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  • Poster presentation
  • Open Access

Gender differences in contrast-enhanced magnetic resonance imaging after acute myocardial infarction

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Journal of Cardiovascular Magnetic Resonance201214 (Suppl 1) :P24

https://doi.org/10.1186/1532-429X-14-S1-P24

  • Published:

Keywords

  • Gender Difference
  • Acute Myocardial Infarction
  • Infarct Size
  • Acute Myocardial Infarction
  • Primary Angioplasty

Background

Besides different risk profiles for cardiovascular events in men and women, several studies reported gender differences in mortality after acute myocardial infarction (AMI). As infarct size has been shown to closely correlate with mortality, it is widely accepted as surrogate marker for clinical outcome. Currently, cardiovascular imaging studies covering the issue of gender differences are rare. As magnetic resonance scar characterization parameters are emerging as additional prognostic factors after acute myocardial infarction, we sought to evaluate gender differences in CMR infarct characteristics in patients after acute myocardial infarction.

Methods

We prospectively analyzed patients (n=448) with AMI and primary angioplasty, who underwent contrast enhanced MRI imaging on a 1.5 T scanner in median 5 [3.8;5.6] days after the acute event. MRI scar size was measured 15 minutes after gadolinium injection. In addition presence and extent of MVO was assessed. A matched pair analysis was performed in order to exclude confounding by gender related co-morbidities and gender differences in established clinical risk factors.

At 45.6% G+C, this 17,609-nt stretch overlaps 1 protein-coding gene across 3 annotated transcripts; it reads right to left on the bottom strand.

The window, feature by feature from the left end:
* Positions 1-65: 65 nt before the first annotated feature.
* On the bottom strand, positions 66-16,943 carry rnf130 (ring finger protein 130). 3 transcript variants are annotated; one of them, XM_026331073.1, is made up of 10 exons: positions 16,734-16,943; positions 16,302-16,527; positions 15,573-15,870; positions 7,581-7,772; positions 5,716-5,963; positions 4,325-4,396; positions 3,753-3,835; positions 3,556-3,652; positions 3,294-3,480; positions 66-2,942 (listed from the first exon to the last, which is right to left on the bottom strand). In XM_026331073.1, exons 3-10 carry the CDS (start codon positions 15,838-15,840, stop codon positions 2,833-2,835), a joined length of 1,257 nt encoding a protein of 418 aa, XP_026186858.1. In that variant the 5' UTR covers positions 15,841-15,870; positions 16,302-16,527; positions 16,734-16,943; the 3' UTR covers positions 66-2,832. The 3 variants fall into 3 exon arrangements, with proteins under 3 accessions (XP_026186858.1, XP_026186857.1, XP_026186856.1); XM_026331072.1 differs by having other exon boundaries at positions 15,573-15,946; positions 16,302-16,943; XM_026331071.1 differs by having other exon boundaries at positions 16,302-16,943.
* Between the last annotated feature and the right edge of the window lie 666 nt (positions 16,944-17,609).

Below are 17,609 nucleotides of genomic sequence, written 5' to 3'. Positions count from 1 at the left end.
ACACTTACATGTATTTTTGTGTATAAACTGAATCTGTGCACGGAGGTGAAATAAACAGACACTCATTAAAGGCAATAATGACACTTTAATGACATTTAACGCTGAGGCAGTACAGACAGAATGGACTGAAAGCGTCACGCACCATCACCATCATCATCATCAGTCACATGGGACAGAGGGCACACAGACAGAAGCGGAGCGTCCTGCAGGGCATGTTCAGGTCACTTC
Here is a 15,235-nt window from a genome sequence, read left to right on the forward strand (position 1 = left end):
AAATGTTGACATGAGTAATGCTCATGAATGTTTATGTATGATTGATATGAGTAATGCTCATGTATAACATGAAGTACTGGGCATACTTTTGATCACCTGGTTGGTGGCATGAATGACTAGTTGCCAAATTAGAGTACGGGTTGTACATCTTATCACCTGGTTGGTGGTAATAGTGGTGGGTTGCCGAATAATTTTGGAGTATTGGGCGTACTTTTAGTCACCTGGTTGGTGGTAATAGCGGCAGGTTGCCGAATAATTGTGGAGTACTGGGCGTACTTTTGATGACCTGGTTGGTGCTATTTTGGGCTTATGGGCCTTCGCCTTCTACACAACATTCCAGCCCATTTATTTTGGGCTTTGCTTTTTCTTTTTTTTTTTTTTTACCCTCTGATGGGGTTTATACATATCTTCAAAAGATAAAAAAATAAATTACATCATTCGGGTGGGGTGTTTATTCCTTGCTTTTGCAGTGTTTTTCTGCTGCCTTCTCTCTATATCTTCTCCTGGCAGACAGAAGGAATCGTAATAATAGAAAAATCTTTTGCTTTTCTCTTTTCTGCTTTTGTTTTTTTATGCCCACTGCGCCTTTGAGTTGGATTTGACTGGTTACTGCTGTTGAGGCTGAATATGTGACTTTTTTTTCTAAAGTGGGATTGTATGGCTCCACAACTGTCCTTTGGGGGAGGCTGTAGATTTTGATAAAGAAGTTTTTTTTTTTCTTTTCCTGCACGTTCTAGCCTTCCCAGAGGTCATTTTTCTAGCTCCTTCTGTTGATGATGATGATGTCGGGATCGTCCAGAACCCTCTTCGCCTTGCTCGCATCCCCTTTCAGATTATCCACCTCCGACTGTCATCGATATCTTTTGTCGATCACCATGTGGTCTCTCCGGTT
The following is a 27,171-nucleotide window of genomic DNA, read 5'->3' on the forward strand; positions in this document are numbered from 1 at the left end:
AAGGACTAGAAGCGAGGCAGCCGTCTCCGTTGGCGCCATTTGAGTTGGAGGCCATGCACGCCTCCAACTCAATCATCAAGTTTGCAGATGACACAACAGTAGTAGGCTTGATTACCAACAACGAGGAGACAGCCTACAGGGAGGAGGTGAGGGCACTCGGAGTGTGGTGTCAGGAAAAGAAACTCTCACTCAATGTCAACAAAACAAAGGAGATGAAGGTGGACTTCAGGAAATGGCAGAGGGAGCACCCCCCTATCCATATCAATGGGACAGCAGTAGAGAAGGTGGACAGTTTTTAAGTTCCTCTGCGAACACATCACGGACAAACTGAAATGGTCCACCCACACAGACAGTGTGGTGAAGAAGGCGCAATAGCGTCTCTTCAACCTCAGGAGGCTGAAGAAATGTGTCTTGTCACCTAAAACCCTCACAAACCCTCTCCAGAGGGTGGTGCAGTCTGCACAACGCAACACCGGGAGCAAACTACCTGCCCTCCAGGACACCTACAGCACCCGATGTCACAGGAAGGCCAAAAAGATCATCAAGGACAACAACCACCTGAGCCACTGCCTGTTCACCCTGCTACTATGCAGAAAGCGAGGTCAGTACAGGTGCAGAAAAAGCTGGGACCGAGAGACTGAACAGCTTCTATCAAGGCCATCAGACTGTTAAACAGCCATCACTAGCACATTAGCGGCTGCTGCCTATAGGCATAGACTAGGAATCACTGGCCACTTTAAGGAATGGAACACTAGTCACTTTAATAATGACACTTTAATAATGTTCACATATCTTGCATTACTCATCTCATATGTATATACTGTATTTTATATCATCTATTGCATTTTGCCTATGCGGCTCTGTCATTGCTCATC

Results

Matching process according to clinical risk defined by GRACE score resulted in 93 mixed gender couples. Women were significantly older than men (64.4±11.9 vs. 60.5±12.3, p= 0.03) and presented with a significantly better ejection fraction before angioplasty (48.9±8.4 vs. 46.2±8.9, p=0.04). Infarct size did not differ significantly between women and men (13.5±10.7 vs. 15.1±11.8, p=0.32). Size of microvascular was significantly smaller in women than in men (0.48+-1.3 vs. 1.2+-3.0, p=0.03).

Conclusions

Comparing scar characterization between women and men with similar risk profile revealed no gender differences in scar size. Size of MVO, however, was significantly smaller in women and might reflect better cardioprotective mechanisms in women. Whether these changes have prognostic implications has to be tested on a larger patient population.

Funding

This trial was supported in part by the research grant from “Förderverein des Deutschen Herzzentrums”, Munich, Germany.

Authors’ Affiliations

(1)
Deutsches Herzzentrum Muenchen, Munich, Germany

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